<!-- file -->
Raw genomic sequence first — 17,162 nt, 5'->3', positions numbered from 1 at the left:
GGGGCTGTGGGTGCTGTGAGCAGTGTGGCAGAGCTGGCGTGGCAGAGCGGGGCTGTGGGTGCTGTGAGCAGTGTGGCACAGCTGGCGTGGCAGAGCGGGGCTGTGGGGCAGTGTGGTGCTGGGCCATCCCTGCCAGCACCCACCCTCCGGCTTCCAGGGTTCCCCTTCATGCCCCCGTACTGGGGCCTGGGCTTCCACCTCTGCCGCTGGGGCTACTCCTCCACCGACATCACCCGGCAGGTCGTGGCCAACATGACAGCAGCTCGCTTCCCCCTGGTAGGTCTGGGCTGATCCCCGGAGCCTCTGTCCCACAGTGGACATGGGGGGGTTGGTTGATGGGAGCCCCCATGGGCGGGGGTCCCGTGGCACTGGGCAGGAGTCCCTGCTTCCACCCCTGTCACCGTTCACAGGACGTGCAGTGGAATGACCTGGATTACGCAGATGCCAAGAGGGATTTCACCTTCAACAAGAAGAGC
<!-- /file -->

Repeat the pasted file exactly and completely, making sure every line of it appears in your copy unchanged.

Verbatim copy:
Raw genomic sequence first — 17,162 nt, 5'->3', positions numbered from 1 at the left:
GGGGCTGTGGGTGCTGTGAGCAGTGTGGCAGAGCTGGCGTGGCAGAGCGGGGCTGTGGGTGCTGTGAGCAGTGTGGCACAGCTGGCGTGGCAGAGCGGGGCTGTGGGGCAGTGTGGTGCTGGGCCATCCCTGCCAGCACCCACCCTCCGGCTTCCAGGGTTCCCCTTCATGCCCCCGTACTGGGGCCTGGGCTTCCACCTCTGCCGCTGGGGCTACTCCTCCACCGACATCACCCGGCAGGTCGTGGCCAACATGACAGCAGCTCGCTTCCCCCTGGTAGGTCTGGGCTGATCCCCGGAGCCTCTGTCCCACAGTGGACATGGGGGGGTTGGTTGATGGGAGCCCCCATGGGCGGGGGTCCCGTGGCACTGGGCAGGAGTCCCTGCTTCCACCCCTGTCACCGTTCACAGGACGTGCAGTGGAATGACCTGGATTACGCAGATGCCAAGAGGGATTTCACCTTCAACAAGAAGAGC